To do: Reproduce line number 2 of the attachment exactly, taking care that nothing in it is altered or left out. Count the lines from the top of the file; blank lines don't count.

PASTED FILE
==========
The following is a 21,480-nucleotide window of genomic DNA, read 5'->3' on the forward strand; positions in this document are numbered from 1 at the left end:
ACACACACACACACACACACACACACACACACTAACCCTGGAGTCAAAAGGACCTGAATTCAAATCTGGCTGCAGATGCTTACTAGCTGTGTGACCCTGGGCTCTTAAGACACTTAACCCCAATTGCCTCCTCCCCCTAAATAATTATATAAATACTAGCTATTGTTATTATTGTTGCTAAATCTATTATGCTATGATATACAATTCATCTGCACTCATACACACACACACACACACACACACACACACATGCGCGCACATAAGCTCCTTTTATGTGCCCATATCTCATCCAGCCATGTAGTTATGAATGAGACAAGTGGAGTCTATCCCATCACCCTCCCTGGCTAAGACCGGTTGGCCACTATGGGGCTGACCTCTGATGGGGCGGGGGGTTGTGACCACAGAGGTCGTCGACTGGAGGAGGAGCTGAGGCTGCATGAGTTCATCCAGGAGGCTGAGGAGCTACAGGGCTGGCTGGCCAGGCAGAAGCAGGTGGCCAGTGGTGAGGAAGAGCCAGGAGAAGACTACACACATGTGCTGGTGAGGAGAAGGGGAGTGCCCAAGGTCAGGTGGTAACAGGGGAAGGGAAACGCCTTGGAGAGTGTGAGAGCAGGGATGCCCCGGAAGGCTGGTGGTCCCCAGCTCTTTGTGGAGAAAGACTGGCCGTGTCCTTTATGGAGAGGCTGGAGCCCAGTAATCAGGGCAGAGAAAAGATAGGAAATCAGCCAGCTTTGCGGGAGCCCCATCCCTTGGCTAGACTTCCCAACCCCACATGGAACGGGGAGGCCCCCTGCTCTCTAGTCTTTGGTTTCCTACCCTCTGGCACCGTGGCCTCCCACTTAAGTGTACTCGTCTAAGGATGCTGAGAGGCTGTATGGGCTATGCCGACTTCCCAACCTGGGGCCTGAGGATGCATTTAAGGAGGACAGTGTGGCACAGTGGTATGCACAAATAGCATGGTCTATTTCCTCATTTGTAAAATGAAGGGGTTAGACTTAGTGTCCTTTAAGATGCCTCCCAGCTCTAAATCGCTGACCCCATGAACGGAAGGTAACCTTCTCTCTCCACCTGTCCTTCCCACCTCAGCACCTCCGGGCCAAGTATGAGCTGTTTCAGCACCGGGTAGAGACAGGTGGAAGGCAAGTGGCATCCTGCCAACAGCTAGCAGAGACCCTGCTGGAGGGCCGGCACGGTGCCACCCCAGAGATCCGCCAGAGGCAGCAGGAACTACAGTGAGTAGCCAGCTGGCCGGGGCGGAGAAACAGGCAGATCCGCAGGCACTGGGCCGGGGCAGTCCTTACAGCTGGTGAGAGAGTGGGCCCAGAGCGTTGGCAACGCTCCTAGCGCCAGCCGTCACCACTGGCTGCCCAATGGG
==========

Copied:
ACACACACACACACACACACACACACACACACTAACCCTGGAGTCAAAAGGACCTGAATTCAAATCTGGCTGCAGATGCTTACTAGCTGTGTGACCCTGGGCTCTTAAGACACTTAACCCCAATTGCCTCCTCCCCCTAAATAATTATATAAATACTAGCTATTGTTATTATTGTTGCTAAATCTATTATGCTATGATATACAATTCATCTGCACTCATACACACACACACACACACACACACACACACATGCGCGCACATAAGCTCCTTTTATGTGCCCATATCTCATCCAGCCATGTAGTTATGAATGAGACAAGTGGAGTCTATCCCATCACCCTCCCTGGCTAAGACCGGTTGGCCACTATGGGGCTGACCTCTGATGGGGCGGGGGGTTGTGACCACAGAGGTCGTCGACTGGAGGAGGAGCTGAGGCTGCATGAGTTCATCCAGGAGGCTGAGGAGCTACAGGGCTGGCTGGCCAGGCAGAAGCAGGTGGCCAGTGGTGAGGAAGAGCCAGGAGAAGACTACACACATGTGCTGGTGAGGAGAAGGGGAGTGCCCAAGGTCAGGTGGTAACAGGGGAAGGGAAACGCCTTGGAGAGTGTGAGAGCAGGGATGCCCCGGAAGGCTGGTGGTCCCCAGCTCTTTGTGGAGAAAGACTGGCCGTGTCCTTTATGGAGAGGCTGGAGCCCAGTAATCAGGGCAGAGAAAAGATAGGAAATCAGCCAGCTTTGCGGGAGCCCCATCCCTTGGCTAGACTTCCCAACCCCACATGGAACGGGGAGGCCCCCTGCTCTCTAGTCTTTGGTTTCCTACCCTCTGGCACCGTGGCCTCCCACTTAAGTGTACTCGTCTAAGGATGCTGAGAGGCTGTATGGGCTATGCCGACTTCCCAACCTGGGGCCTGAGGATGCATTTAAGGAGGACAGTGTGGCACAGTGGTATGCACAAATAGCATGGTCTATTTCCTCATTTGTAAAATGAAGGGGTTAGACTTAGTGTCCTTTAAGATGCCTCCCAGCTCTAAATCGCTGACCCCATGAACGGAAGGTAACCTTCTCTCTCCACCTGTCCTTCCCACCTCAGCACCTCCGGGCCAAGTATGAGCTGTTTCAGCACCGGGTAGAGACAGGTGGAAGGCAAGTGGCATCCTGCCAACAGCTAGCAGAGACCCTGCTGGAGGGCCGGCACGGTGCCACCCCAGAGATCCGCCAGAGGCAGCAGGAACTACAGTGAGTAGCCAGCTGGCCGGGGCGGAGAAACAGGCAGATCCGCAGGCACTGGGCCGGGGCAGTCCTTACAGCTGGTGAGAGAGTGGGCCCAGAGCGTTGGCAACGCTCCTAGCGCCAGCCGTCACCACTGGCTGCCCAATGGG